The COVID-19 outbreak has not dampened the worldwide push for greener energy, despite some predictions to the contrary. Consumer demand, government action and other market forces continue to shift the energy industry away from fossil fuels toward renewable and decarbonized alternatives.

Never has the opportunity been greater for oil and gas companies to take on a larger role to lead our society in this transition. According to a survey by KPMG and Eversheds Sutherland, 93% of oil and gas respondents said that decarbonization is a key to succeeding in a net-zero global economy. At the same time, 97% agree that their ability to manage climate-related risk is important for keeping their jobs over the next five years.

Investors are also stressing the importance of decarbonization. In the current environment, diversification into activities that enhance ESG ratings and perceived market value are being embraced by investors.

KPMG has identified five areas where oil and gas companies can lead in green innovation. We strongly believe that the oil and gas industry has natural advantages that can help companies to take a leading role.

Renewables: solar- and wind based- power generation

According to a recent report by the Federal Energy Regulatory Commission, power generation from renewable energy is expected to bring more generating capacity online than natural gas over the next three years. Barriers to the uptake of renewables are beginning to dissipate, and renewables such as solar and offshore wind are gaining traction. Oil and gas companies and the constellation of companies that support them are keenly aware of how to build and operate complex projects in both onshore and offshore environments while dealing with a variety of conditions and regulatory regimes. Wind energy, for example, provides an excellent opportunity to develop new energy service markets and even activate idled onshore and offshore infrastructures, equipment and personnel.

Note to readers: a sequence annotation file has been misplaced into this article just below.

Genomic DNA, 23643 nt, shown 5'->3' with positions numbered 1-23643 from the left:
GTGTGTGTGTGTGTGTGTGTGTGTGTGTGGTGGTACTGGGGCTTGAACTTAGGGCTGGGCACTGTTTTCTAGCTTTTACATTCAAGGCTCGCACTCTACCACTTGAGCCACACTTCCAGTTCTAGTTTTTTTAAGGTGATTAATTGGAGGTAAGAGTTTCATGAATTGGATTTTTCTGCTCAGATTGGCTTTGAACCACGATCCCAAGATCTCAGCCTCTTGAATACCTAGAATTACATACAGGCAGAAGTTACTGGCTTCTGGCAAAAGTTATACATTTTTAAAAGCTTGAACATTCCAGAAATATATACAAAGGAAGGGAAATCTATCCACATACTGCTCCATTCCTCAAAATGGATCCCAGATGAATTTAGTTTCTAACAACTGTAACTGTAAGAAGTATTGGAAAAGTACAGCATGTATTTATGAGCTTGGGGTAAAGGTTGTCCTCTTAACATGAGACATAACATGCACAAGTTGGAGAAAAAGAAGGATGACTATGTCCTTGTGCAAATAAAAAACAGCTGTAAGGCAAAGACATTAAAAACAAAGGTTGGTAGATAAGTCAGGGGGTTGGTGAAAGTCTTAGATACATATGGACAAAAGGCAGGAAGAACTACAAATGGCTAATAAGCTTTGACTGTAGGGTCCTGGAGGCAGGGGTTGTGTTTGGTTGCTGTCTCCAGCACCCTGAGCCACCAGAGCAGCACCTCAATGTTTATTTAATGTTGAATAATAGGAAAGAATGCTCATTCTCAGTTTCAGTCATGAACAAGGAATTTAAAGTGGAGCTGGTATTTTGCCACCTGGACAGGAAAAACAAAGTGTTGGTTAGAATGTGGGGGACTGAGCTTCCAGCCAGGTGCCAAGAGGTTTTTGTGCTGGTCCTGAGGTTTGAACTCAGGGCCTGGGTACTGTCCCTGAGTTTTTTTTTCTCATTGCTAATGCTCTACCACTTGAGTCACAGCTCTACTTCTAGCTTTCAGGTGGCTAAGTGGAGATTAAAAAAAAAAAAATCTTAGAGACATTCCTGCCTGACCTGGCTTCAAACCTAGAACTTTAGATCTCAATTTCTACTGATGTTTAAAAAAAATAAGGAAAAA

Hydrogen is an increasingly attractive alternative energy source and the economics are becoming more advantageous. As interest and investment in hydrogen grows, the oil and gas industry can support and even drive development. Oil and gas companies have decades of experience with petrochemicals—many carry the in-house expertise to support the development of hydrogen-related innovations and know-how to build energy production facilities at scale. This practical experience enhances the industry’s credibility with both capital markets and regulators to create an advantageous position against outside competitors.

Additionally, the oil and gas industry can leverage the existing pipeline infrastructure network for transportation that can accelerate the adoption of hydrogen across a wide range of industrial and commercial domains.


Biofuels are economically attractive to produce and are increasingly viewed as an environmentally responsible alternative to traditional fossil fuels by both customers and government agencies. Low-carbon fuel markets are developing rapidly across many geographies where oil and gas companies operate. Unlike established oil and gas companies, some low-carbon fuel producers may not be the most robust or experienced liquid fuel players in the petroleum and petrochemical sector. Oil and gas companies could open or transition existing facilities for low-carbon fuel manufacturing in or adjacent to jurisdictions with applicable markets and potentially operate more efficiently and effectively than these less-experienced producers.

Commercial transportation: first phase of broader transition to electric vehicles (EV)

Beyond renewable energy, transportation represents the most significant opportunity to drive large-scale acceptance of low-carbon energy. In the U.S., the electrification of the trucking industry will have a far greater impact on the oil and gas industry than consumer EV growth.  COVID-19 has reshaped consumer buying behavior for the near future, if not forever. Customers who increased their online purchases during shutdowns are likely to continue to do so. This activity will multiply the number of deliveries. Electric commercial trucking is one-way companies can improve efficiencies and meet carbon emissions targets. While the utility industry has made greater inroads in establishing charging stations, oil and gas companies with a downstream footprint to leverage on the highways can consider building charging stations at warehouses and manufacturing facilities.